Demystifying ETF Structure: A Closer Look at Creation and Replication

Exchange Traded Funds (ETFs) have become a cornerstone of modern investment portfolios, offering a cost-effective and efficient way to gain exposure to various asset classes. At the heart of an ETF’s functionality lies its unique structure, characterized by a dual market approach and distinct methods of replication.

Let’s delve into the intricacies of the ETF structure, demystifying the primary and secondary markets, as well as the creation and redemption processes.

The Dual Markets: Primary and Secondary

  • Primary Market:
    • This is the realm where the creation and redemption of ETF units take place directly between the issuer and authorized market participants.
    • Market participants, which can include fund managers, institutional investors, market makers, and investment banks, transact with the ETF issuer in large batches, often referred to as creation units.
    • The primary market ensures the direct interaction between the ETF and the market participants holding significant ETF units or the underlying assets.
  • Secondary Market:
    • This is where most retail investors engage with ETFs. In the secondary market, ETF units are bought and sold on stock exchanges, offering liquidity to investors.
    • Here, market participants can trade ETF units among themselves, responding to market demand and supply dynamics.

Physical ETFs: Bringing Benchmarks to Life

  • Replication:
    • ETFs can follow either physical or synthetic replication strategies. In physical ETFs, the fund directly purchases the underlying assets it aims to track, such as stocks, bonds, or commodities.
    • The replication process differs based on whether the ETF is tracking a benchmark or a commodity.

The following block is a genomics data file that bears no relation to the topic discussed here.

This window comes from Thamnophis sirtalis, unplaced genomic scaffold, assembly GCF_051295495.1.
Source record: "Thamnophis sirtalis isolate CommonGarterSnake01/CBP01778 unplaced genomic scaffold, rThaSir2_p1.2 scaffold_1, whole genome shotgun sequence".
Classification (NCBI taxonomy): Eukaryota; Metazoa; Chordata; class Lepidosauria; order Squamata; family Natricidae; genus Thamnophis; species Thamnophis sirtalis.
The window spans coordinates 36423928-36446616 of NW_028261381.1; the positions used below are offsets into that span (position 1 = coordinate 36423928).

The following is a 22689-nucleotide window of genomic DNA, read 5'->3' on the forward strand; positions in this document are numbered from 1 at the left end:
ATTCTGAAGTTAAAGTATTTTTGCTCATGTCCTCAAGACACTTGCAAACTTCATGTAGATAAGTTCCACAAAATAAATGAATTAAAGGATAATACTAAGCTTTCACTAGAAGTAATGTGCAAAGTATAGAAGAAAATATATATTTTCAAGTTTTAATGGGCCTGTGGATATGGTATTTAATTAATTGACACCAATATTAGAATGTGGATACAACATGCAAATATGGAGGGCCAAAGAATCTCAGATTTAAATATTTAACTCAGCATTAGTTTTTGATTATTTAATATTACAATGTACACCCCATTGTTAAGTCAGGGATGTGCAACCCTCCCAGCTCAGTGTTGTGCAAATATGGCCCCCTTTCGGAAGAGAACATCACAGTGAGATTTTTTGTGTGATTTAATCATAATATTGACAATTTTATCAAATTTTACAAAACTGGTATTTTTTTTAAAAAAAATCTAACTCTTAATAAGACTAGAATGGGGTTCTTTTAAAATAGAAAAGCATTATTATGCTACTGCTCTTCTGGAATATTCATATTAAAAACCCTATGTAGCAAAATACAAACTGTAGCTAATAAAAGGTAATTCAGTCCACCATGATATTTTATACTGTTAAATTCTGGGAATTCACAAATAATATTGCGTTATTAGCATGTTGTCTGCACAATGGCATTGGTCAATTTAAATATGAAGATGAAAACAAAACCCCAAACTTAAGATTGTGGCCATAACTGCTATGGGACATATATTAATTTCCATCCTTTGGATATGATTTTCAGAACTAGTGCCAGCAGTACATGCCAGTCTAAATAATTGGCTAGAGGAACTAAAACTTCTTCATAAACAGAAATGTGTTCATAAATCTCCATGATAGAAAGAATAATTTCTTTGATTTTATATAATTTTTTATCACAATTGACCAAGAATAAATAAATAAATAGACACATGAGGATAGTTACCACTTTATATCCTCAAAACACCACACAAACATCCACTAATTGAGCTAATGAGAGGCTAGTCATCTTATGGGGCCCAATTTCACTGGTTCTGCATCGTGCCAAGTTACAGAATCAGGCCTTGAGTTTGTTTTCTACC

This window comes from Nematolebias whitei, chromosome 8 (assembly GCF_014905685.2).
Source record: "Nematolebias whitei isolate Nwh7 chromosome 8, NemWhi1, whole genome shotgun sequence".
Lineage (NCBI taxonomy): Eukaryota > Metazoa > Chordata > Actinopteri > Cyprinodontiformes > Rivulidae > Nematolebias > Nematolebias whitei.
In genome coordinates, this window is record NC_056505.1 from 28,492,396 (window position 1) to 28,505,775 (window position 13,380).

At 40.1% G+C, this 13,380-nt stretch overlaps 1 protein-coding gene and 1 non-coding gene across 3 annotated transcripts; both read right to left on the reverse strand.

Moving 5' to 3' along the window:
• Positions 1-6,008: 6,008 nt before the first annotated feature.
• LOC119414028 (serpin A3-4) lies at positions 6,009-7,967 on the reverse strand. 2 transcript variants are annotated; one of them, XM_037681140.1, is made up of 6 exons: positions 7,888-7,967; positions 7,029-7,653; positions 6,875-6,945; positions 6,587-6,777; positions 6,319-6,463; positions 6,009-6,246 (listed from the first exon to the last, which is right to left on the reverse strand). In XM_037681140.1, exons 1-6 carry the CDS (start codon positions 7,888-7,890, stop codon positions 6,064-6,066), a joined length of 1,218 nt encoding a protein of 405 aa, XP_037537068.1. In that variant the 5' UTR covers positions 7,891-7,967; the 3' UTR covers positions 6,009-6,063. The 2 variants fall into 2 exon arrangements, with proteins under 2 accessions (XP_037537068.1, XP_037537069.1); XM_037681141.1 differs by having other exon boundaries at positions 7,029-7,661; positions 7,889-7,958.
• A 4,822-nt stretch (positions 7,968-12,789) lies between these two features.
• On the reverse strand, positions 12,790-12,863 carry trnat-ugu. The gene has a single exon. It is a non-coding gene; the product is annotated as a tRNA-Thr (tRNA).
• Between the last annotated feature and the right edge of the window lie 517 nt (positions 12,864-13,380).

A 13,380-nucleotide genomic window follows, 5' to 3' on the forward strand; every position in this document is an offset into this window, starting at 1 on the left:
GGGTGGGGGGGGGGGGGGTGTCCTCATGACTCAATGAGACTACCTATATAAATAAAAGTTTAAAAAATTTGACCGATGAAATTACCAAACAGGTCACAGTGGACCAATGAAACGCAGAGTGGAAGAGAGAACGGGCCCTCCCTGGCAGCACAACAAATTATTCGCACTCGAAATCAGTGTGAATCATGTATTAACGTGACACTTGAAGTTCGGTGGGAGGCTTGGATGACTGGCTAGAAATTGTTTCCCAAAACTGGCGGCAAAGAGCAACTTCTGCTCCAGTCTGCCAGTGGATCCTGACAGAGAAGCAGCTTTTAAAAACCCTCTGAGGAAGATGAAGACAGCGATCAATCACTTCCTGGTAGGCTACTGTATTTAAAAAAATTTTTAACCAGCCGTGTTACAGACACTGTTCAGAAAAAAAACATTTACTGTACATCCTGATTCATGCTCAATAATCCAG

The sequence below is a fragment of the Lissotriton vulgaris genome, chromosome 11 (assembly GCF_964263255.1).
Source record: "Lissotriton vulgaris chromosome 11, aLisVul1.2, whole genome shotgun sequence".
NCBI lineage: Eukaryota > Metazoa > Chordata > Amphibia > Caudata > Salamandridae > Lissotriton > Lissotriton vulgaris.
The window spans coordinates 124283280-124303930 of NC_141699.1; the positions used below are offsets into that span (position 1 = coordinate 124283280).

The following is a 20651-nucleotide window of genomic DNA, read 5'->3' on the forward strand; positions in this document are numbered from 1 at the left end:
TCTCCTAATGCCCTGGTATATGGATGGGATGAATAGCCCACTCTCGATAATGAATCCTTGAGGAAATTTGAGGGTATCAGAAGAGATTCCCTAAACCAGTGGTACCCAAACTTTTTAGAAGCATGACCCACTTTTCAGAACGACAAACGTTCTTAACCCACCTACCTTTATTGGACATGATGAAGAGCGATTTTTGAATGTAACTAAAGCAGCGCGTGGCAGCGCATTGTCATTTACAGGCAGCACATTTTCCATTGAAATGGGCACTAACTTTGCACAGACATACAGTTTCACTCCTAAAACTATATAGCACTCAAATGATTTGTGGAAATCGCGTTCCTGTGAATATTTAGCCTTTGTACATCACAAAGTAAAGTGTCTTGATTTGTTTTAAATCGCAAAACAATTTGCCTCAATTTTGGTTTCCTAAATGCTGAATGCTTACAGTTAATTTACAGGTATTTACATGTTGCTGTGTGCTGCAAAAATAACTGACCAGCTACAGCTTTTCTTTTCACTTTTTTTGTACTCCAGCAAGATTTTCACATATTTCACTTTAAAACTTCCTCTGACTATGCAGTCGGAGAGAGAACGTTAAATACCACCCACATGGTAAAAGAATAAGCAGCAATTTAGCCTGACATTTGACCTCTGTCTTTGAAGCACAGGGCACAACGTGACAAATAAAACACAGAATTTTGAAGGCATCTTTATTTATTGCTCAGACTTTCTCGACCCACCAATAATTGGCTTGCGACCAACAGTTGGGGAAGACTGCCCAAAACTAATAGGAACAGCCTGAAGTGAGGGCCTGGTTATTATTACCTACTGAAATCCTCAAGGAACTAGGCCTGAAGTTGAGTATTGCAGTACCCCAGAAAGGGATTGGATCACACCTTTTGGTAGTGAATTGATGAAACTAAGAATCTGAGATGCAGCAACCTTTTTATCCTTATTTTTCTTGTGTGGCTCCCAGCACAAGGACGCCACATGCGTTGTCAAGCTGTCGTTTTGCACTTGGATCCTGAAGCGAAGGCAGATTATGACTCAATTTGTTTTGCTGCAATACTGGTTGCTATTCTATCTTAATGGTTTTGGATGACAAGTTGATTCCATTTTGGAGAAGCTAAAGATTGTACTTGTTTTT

• Creation of ETF Units:
    • Market participants initiate the creation of ETF units by submitting an application to the ETF issuer. This process involves large batches of securities, often around 50,000 units.
    • The market participant delivers the underlying reference assets or their cash equivalent to the ETF issuer. For instance, if the ETF tracks the NSE 25 Share Index, shares of the NSE 25 constituent companies are delivered based on their index weightings.
    • In exchange, the ETF issuer issues the corresponding value in ETF units to the market participant.

Kenyan Context: Minimum Units and Trading Lots

  • In the Kenyan ETF landscape, the creation, redemption, or cancellation of ETF units involves agreeing upon minimum units or asset blocks with the Capital Markets Authority (CMA).
  • Minimum trading lots align with the specifications of the listing exchange, ensuring consistency and standardization.

Understanding the structure of ETFs, with a focus on creation and replication processes, empowers investors to navigate this innovative investment landscape. As the ETF market continues to evolve, its robust framework provides a foundation for diverse investment strategies and accessible market participation.